UNCERTAINTY:

LIMITS OF KNOWING

What is the internal experience of facing, or even simply recognizing, personal limitations in knowledge and knowing? How do societal expectations of physician wisdom, capability, reliability and liability contribute to this experience?

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Uncertainty is everywhere in clinical practice (1). Most obviously, uncertainty may surround scientific facts and/or medical knowledge. A provider may a) not know certain information because that information is out of the scope of their daily practice; b) not routinely keep up with advances in specialty areas; c) have forgotten details due to rare utilization; or d) have never learned certain information because science has not yet progressed to offer such knowledge in the first place (2). Moreover, as physician-scientist Steven Wartman reminds us, collective “scientific and technologic progress will [only] continue to reduce the ability of physicians to solve patient problems singlehandedly,” increasing relative uncertainty and limitation at the individual doctor level (3).


But uncertainty in medical settings may also relate to what philosopher Gilbert Ryle deems “knowing how” (as opposed to “knowing that”—i.e., knowing facts or information) (4). “Knowing how” refers to knowledge obtained from first-person lived experience. It is unattainable by reading, listening or watching from “the outside.” A physician may, for example, find identification with a patient’s experience challenging due to the fundamental uniqueness of human bodies and ways they embody physical sensation (e.g., pain). Or a physician may lack exposure to diverse “ways of knowing,” such that certain approaches to knowledge and interpretation of experience (e.g., spiritual, cultural, intuitive) remain foreign and thus inaccessible in a given moment. Uncertainty around “knowing how” relates to what I call “hermeneutical insufficiency,” defined as an absence of the hermeneutical resources required to understand or empathize with non-universal lived experience (5). In many ways, hermeneutical insufficiency parallels the “fallibility” of all science; “no matter how sophisticated our measurements become,” a recent article in BMC Medical Ethics argues, “we remain limited in our ability to access the truth because of our fallibility as observers and…the intrinsic technical limitations of the instruments we use" (6). Critically, hermeneutical insufficiency is a precursor to hermeneutical injustice. Such injustice occurs when one’s experience is “obscured from collective understanding owing to a structural identity prejudice in…collective hermeneutical resource[s],” leading “even the most sympathetic social peers” to respond inadequately (5).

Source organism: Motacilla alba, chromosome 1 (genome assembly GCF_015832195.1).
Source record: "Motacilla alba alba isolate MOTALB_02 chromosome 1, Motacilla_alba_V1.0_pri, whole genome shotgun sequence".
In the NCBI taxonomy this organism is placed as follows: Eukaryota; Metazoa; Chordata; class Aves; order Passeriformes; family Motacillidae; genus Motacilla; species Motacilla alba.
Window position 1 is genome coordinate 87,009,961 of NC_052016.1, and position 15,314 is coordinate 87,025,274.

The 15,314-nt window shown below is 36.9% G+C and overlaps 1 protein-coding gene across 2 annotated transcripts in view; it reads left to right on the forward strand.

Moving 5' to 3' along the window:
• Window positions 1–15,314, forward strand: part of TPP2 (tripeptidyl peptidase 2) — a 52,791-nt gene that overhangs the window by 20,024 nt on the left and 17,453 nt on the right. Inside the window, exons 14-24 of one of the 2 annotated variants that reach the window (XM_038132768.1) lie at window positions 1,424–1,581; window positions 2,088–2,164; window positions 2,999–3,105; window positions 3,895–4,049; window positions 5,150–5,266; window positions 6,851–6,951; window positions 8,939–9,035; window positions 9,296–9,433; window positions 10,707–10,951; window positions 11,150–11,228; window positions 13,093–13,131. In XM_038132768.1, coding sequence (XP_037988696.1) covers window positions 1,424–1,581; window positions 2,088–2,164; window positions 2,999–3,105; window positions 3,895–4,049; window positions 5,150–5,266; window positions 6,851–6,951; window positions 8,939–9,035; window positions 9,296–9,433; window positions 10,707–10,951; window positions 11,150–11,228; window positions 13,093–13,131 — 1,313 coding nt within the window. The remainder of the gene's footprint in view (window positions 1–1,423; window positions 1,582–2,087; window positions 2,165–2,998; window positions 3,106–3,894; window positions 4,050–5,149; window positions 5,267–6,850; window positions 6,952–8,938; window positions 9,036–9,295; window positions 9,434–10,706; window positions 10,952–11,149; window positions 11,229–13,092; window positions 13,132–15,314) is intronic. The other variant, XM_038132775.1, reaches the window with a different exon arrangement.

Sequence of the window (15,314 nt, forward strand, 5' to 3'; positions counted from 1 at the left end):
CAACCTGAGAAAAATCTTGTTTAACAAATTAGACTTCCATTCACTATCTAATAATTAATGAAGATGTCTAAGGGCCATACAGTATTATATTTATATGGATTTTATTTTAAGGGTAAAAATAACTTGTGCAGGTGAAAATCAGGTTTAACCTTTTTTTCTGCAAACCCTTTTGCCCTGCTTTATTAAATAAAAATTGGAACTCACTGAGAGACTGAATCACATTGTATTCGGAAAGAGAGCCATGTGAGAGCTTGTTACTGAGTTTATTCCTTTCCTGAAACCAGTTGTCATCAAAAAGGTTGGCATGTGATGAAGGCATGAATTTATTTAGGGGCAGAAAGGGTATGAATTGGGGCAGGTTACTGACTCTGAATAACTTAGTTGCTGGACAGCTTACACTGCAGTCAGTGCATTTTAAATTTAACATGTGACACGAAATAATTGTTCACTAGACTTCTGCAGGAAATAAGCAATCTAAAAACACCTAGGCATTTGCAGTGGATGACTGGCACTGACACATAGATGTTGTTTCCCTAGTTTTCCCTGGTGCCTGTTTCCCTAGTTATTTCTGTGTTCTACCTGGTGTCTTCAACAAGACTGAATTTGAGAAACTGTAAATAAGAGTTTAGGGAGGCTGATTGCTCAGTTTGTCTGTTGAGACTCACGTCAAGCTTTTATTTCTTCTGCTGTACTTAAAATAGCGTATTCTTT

Acceptance of uncertainty, personal limitation and capacity for ignorance is thus required for patient-centered, bias-conscious care. Yet acknowledging uncertainty of any sort in medicine remains challenging for many reasons: years of training throughout which getting “the most right answers is rewarded;” fear of upsetting or disheartening patients or colleagues; losing hard-won trust; pressure on self by self (7-9).

                                                

Illustrative scenarios:

  • A patient asks his physician why he has been experiencing severe headaches for several weeks. Standard workup (exam, labs, imaging) is unremarkable. The physician says to the patient: “we have performed many studies, and I’ve considered a range of clinical possibilities, but I still don’t have a diagnosis for you.”

  • A patient asks her physician why her cancer is not responding to the indicated therapy. The physician has to tell her: "I don't know.”

  • A patient's daughter asks if there is an element of "possession" (per religious/cultural beliefs) to her mother's condition. The physician says, “I am not sure how best to respond to that question.”

 

References

  1. NEJM Knowledge+ Team. Exploring the ACGME Core Competencies. NEJM Knowledge+. June 2, 2016. https://knowledgeplus.nejm.org/blog/exploring-acgme-core-competencies/.

  2. McGovern R, Harmon D. Patient response to physician expressions of uncertainty: a systematic review. Ir J Med Sci. 2017;186:1061–1065.

  3. Wartman, SA. The Role of the physician in 21st Century Healthcare. Nota Bene: Ideas for Thought Leaders. Association of Academic Health Centers. 2017.

  4. Epistemology. Stanford Encyclopedia of Philosophy. https://plato.stanford.edu/entries/epistemology/

  5. Kidd IJ and Carel H. Epistemic Injustice and Illness. J Appl Philos. 2017;34(2):172-190.

  6. Kelly MP, Health I, Howick J et al. The importance of values in evidence-based medicine. BMC Medical Ethics. 2015;16.

  7. Beck J. When Doctors Should Say 'I Don't Know.’ The Atlantic. February 29, 2016.

  8. Onyedika E. Why It’s OK for Doctors to Say ‘I Don’t Know.’ PhysicianSense. June 19, 2019.

  9. Puhl K. Physicians don’t know everything, and that’s OK. KevinMD. February 27, 2018.